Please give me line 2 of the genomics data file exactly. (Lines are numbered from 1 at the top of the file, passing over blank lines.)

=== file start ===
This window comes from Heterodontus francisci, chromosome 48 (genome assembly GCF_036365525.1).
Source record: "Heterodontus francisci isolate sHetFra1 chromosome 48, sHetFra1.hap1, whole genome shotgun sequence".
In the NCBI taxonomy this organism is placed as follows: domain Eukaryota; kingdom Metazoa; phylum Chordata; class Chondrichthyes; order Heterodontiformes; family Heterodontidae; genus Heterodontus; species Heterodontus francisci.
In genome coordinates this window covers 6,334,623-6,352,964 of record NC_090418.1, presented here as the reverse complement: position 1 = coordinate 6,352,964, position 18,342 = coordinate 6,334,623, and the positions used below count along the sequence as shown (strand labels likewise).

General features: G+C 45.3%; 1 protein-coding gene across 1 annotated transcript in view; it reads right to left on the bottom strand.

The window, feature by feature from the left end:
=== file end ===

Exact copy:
Source record: "Heterodontus francisci isolate sHetFra1 chromosome 48, sHetFra1.hap1, whole genome shotgun sequence".